Making A House A Home

 

 

 

 

THE REFRIGERATOR AND FREEZER--JULY’S HINTS FOR THE EVERYDAY HOMEMAKER

What is your first reaction when you open the door to your refrigerator or freezer? Attractive and orderly or like the mature stages of a science project?  Maintaining a well organized refrigerator and freezer is another way we “look well to the ways of our household” (Proverbs 31:27) and practice good stewardship.  Maintaining a model refrigerator and freezer is an important component at Horner Homemaking House since tour guests often open the refrigerator—without permission!  Perhaps the guidelines we use will assist you in caring for these significant “household servants” so that they provide optimal performance for you.

Maintaining a Model Refrigerator and Freezer

Keeping your refrigerator stocked in an organized manner creates an attractive and comforting ambiance.  It is also a safer and more efficient way to store your food and other items requiring refrigeration.

  • Keep your refrigerator cold to ensure your food’s safety and long life.  The USDA recommends keeping the refrigerator ata maximum 40° and the freezer at 0°.  Keep the door closed—snack browsing with it open is a formula for bacteria growth!
  • Do not overload the refrigerator.  Air must circulate among the items store to maintain a cool environment.
  • Rotate foods so that the oldest are used first.  When you buy new items place them behind the older one.
  • Discard foods that show signs of spoilage such as decay, browning, sliminess, soft spots, curdling, or unusual odors.  If you suspect a food is spoiled resist tasting it to find out.  Food poisoning is not fun and can, in some instances be deadly.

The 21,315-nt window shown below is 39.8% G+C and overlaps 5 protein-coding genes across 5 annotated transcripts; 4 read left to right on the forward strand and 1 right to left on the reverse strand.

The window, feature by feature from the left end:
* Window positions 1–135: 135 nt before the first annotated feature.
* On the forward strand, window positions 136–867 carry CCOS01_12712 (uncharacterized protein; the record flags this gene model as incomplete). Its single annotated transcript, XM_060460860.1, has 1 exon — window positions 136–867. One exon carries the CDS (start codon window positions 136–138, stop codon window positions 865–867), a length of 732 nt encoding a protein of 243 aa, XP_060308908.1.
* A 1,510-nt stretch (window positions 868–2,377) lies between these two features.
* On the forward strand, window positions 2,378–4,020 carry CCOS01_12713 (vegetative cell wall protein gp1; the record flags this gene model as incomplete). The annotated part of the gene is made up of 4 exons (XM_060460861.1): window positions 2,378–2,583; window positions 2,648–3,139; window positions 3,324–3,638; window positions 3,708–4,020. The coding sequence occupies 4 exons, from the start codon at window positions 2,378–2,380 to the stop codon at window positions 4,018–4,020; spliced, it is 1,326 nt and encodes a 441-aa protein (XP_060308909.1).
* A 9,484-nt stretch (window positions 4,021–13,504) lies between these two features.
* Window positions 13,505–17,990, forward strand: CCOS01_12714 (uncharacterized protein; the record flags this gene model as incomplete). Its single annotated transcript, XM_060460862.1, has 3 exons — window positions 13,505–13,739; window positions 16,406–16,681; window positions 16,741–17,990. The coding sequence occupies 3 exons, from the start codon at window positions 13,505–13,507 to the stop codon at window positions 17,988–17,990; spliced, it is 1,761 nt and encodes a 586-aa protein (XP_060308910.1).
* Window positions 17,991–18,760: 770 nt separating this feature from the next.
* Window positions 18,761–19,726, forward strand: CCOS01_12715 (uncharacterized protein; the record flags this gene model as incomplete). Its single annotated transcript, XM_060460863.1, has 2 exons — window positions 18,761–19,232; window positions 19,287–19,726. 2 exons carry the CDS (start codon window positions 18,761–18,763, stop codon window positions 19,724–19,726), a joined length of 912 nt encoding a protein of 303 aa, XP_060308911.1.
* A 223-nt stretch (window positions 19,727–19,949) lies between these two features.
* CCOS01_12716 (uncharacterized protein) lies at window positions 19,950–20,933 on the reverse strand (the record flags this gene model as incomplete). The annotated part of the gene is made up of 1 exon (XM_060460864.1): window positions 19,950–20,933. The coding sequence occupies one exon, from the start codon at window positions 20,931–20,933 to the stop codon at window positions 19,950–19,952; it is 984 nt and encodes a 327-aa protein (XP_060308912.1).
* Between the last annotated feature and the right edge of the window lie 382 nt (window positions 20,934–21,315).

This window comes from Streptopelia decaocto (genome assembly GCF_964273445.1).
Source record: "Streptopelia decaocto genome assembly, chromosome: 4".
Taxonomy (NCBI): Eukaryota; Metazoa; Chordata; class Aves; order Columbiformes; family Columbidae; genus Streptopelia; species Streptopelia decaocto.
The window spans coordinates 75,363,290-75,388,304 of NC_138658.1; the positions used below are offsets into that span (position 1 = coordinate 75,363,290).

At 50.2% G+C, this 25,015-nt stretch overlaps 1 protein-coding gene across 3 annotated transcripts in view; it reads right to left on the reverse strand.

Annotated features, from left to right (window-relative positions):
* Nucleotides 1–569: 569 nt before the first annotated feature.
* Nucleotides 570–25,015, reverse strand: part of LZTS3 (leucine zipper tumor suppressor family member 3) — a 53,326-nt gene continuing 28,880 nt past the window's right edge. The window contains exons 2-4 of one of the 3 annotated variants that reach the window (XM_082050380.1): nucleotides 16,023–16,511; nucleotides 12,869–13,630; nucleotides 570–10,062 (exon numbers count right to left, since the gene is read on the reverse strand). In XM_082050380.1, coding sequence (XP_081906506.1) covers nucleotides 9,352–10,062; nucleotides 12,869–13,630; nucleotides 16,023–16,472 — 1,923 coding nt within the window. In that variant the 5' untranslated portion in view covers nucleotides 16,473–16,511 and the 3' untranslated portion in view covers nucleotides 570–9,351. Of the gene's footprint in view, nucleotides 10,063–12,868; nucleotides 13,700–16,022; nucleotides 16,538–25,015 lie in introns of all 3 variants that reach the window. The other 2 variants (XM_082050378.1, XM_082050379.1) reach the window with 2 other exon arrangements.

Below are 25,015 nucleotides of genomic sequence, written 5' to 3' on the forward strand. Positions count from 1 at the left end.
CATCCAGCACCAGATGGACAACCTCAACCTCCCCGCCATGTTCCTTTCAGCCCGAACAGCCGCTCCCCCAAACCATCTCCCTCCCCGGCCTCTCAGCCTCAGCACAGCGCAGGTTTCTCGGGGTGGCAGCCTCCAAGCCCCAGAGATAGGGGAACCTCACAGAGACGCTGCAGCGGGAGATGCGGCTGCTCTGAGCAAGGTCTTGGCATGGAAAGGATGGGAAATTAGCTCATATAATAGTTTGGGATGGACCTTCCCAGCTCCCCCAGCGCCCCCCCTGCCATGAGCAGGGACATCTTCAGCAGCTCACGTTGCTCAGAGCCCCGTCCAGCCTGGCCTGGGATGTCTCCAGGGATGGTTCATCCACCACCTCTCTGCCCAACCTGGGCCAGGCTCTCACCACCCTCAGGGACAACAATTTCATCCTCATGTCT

• When stocking the refrigerator after shopping organize your items on the counter in the order you wish to store them.  Remember that the longer the door is open the more the temperature increases.

Begin with Clean Appliances

Ideally the refrigerator and freezer are cleaned before shopping. 

  • Wash the drawers, racks, and interior with a solution of warm, sudsy water.  Dish washing detergent work well.  Add ¼ cup baking soda per quart of water to the solution to soften the water and assist in removing odors.  If there is mold in the refrigerator add ¼ cup bleach per quart of water.
  • Begin at the top and move to the bottom to avoid spattering already cleaned surfaces.  A damp cloth or paper towel placed on food stuck to the surface will assist in removing it.  A nylon-mesh pad that is used on nonstick cookware can help remove stubborn spills.  Pay close attention to corners, cracks, and seams since they are breeding areas for mold.
  • Rinse with cool water and wipe dry before storing the food.
  • Periodically dump the contents of your ice-maker in the garbage disposal and allow to run with plenty of water.  This freshens the ice, allows you to wash the dispenser pan, and cleans the garbage disposal unit.
  • Place an opened box of baking soda in both the refrigerator or freezer.  A shaker with large holes works well and allows you to use a smaller quantity.  When the baking soda is ready to discard it can be used for cleaning.

Food Storage

Store foods in the areas best suited to maintain their optimal freshness.  Normally the lower shelves of the refrigerator have the coldest temperatures.  Check you manual for specific features of your model. 

Butter

Use butter within one month of purchasing, or put in freezer. Store it in an
 airtight butter drawer (on the side of the door).

Cheese: Keep in the original wrapper until opened.  Then re-wrap tightly in parchment paper, cheese cloth, or waxed paper to prevent mold.  Whenever possible, store the cheese in its own drawer.

Cottage or Ricotta Cheese, Sour Cream, and Yogurt